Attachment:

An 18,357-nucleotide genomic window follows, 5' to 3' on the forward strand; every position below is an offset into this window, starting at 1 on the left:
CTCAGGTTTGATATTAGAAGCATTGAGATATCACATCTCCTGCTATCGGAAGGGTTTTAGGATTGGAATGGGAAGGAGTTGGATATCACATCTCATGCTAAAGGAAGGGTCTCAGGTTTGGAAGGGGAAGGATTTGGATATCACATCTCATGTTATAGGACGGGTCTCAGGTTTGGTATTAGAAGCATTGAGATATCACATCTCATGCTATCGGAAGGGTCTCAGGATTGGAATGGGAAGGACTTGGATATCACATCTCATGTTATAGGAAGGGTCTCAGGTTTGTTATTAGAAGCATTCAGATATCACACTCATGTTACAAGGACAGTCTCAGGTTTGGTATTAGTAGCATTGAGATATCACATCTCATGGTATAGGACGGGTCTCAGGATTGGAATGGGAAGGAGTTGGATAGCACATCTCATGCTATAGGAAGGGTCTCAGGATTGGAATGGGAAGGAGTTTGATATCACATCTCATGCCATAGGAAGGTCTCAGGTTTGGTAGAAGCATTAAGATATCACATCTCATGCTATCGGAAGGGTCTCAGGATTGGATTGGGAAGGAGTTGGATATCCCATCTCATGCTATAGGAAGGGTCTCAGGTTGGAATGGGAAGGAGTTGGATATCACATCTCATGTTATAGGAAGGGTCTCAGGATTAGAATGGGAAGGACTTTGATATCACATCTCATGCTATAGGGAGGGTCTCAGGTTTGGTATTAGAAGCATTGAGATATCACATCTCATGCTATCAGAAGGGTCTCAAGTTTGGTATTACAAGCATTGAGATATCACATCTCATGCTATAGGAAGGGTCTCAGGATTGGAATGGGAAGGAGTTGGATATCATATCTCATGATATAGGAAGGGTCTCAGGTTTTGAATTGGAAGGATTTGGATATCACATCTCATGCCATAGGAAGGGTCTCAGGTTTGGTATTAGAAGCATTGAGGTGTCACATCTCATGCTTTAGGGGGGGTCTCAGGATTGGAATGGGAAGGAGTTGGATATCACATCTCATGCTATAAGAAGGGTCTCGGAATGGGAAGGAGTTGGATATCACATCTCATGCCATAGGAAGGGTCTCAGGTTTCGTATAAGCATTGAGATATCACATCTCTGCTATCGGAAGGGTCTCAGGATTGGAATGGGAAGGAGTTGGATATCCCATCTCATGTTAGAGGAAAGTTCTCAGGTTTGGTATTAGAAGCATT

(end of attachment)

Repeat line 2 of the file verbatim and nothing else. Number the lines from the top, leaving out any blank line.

CTCAGGTTTGATATTAGAAGCATTGAGATATCACATCTCCTGCTATCGGAAGGGTTTTAGGATTGGAATGGGAAGGAGTTGGATATCACATCTCATGCTAAAGGAAGGGTCTCAGGTTTGGAAGGGGAAGGATTTGGATATCACATCTCATGTTATAGGACGGGTCTCAGGTTTGGTATTAGAAGCATTGAGATATCACATCTCATGCTATCGGAAGGGTCTCAGGATTGGAATGGGAAGGACTTGGATATCACATCTCATGTTATAGGAAGGGTCTCAGGTTTGTTATTAGAAGCATTCAGATATCACACTCATGTTACAAGGACAGTCTCAGGTTTGGTATTAGTAGCATTGAGATATCACATCTCATGGTATAGGACGGGTCTCAGGATTGGAATGGGAAGGAGTTGGATAGCACATCTCATGCTATAGGAAGGGTCTCAGGATTGGAATGGGAAGGAGTTTGATATCACATCTCATGCCATAGGAAGGTCTCAGGTTTGGTAGAAGCATTAAGATATCACATCTCATGCTATCGGAAGGGTCTCAGGATTGGATTGGGAAGGAGTTGGATATCCCATCTCATGCTATAGGAAGGGTCTCAGGTTGGAATGGGAAGGAGTTGGATATCACATCTCATGTTATAGGAAGGGTCTCAGGATTAGAATGGGAAGGACTTTGATATCACATCTCATGCTATAGGGAGGGTCTCAGGTTTGGTATTAGAAGCATTGAGATATCACATCTCATGCTATCAGAAGGGTCTCAAGTTTGGTATTACAAGCATTGAGATATCACATCTCATGCTATAGGAAGGGTCTCAGGATTGGAATGGGAAGGAGTTGGATATCATATCTCATGATATAGGAAGGGTCTCAGGTTTTGAATTGGAAGGATTTGGATATCACATCTCATGCCATAGGAAGGGTCTCAGGTTTGGTATTAGAAGCATTGAGGTGTCACATCTCATGCTTTAGGGGGGGTCTCAGGATTGGAATGGGAAGGAGTTGGATATCACATCTCATGCTATAAGAAGGGTCTCGGAATGGGAAGGAGTTGGATATCACATCTCATGCCATAGGAAGGGTCTCAGGTTTCGTATAAGCATTGAGATATCACATCTCTGCTATCGGAAGGGTCTCAGGATTGGAATGGGAAGGAGTTGGATATCCCATCTCATGTTAGAGGAAAGTTCTCAGGTTTGGTATTAGAAGCATT